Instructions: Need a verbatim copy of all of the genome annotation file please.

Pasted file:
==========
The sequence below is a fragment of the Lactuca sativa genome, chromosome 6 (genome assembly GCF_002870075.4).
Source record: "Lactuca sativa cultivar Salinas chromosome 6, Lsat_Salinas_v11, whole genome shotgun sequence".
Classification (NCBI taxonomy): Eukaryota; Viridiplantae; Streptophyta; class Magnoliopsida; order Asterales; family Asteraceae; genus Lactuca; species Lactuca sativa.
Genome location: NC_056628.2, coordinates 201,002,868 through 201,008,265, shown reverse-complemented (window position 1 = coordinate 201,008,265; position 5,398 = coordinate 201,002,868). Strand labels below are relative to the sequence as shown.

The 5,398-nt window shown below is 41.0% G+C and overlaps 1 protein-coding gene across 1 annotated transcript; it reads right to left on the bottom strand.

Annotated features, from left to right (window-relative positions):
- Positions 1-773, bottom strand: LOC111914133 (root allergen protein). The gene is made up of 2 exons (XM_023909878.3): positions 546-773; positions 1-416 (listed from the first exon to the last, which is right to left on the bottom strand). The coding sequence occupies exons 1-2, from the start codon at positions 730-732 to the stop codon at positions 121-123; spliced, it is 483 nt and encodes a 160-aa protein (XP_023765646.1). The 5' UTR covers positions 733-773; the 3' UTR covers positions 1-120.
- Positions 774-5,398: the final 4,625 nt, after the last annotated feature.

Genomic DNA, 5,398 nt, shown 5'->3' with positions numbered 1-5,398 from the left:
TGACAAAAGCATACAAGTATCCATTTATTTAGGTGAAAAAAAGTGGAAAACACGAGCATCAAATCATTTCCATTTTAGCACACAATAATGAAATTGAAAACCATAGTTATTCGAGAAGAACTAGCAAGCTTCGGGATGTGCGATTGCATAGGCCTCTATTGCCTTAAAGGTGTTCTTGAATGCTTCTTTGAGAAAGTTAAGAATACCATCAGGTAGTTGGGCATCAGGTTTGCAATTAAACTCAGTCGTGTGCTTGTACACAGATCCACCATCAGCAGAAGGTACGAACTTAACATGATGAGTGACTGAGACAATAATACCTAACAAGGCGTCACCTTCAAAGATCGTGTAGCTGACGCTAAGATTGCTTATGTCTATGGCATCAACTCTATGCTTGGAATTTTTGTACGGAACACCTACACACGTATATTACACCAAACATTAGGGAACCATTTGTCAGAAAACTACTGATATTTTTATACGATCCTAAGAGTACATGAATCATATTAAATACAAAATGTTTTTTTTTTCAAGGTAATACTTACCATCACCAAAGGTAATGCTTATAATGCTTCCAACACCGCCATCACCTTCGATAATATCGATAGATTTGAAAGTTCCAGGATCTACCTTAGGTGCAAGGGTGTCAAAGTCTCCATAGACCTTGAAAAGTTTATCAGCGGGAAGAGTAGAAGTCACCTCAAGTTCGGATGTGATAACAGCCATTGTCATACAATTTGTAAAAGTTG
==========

The sequence below is a fragment of the Lactuca sativa genome, chromosome 6 (genome assembly GCF_002870075.4).
Source record: "Lactuca sativa cultivar Salinas chromosome 6, Lsat_Salinas_v11, whole genome shotgun sequence".
Classification (NCBI taxonomy): Eukaryota; Viridiplantae; Streptophyta; class Magnoliopsida; order Asterales; family Asteraceae; genus Lactuca; species Lactuca sativa.
Genome location: NC_056628.2, coordinates 201,002,868 through 201,008,265, shown reverse-complemented (window position 1 = coordinate 201,008,265; position 5,398 = coordinate 201,002,868). Strand labels below are relative to the sequence as shown.

The 5,398-nt window shown below is 41.0% G+C and overlaps 1 protein-coding gene across 1 annotated transcript; it reads right to left on the bottom strand.

Annotated features, from left to right (window-relative positions):
- Positions 1-773, bottom strand: LOC111914133 (root allergen protein). The gene is made up of 2 exons (XM_023909878.3): positions 546-773; positions 1-416 (listed from the first exon to the last, which is right to left on the bottom strand). The coding sequence occupies exons 1-2, from the start codon at positions 730-732 to the stop codon at positions 121-123; spliced, it is 483 nt and encodes a 160-aa protein (XP_023765646.1). The 5' UTR covers positions 733-773; the 3' UTR covers positions 1-120.
- Positions 774-5,398: the final 4,625 nt, after the last annotated feature.

Genomic DNA, 5,398 nt, shown 5'->3' with positions numbered 1-5,398 from the left:
TGACAAAAGCATACAAGTATCCATTTATTTAGGTGAAAAAAAGTGGAAAACACGAGCATCAAATCATTTCCATTTTAGCACACAATAATGAAATTGAAAACCATAGTTATTCGAGAAGAACTAGCAAGCTTCGGGATGTGCGATTGCATAGGCCTCTATTGCCTTAAAGGTGTTCTTGAATGCTTCTTTGAGAAAGTTAAGAATACCATCAGGTAGTTGGGCATCAGGTTTGCAATTAAACTCAGTCGTGTGCTTGTACACAGATCCACCATCAGCAGAAGGTACGAACTTAACATGATGAGTGACTGAGACAATAATACCTAACAAGGCGTCACCTTCAAAGATCGTGTAGCTGACGCTAAGATTGCTTATGTCTATGGCATCAACTCTATGCTTGGAATTTTTGTACGGAACACCTACACACGTATATTACACCAAACATTAGGGAACCATTTGTCAGAAAACTACTGATATTTTTATACGATCCTAAGAGTACATGAATCATATTAAATACAAAATGTTTTTTTTTTCAAGGTAATACTTACCATCACCAAAGGTAATGCTTATAATGCTTCCAACACCGCCATCACCTTCGATAATATCGATAGATTTGAAAGTTCCAGGATCTACCTTAGGTGCAAGGGTGTCAAAGTCTCCATAGACCTTGAAAAGTTTATCAGCGGGAAGAGTAGAAGTCACCTCAAGTTCGGATGTGATAACAGCCATTGTCATACAATTTGTAAAAGTTG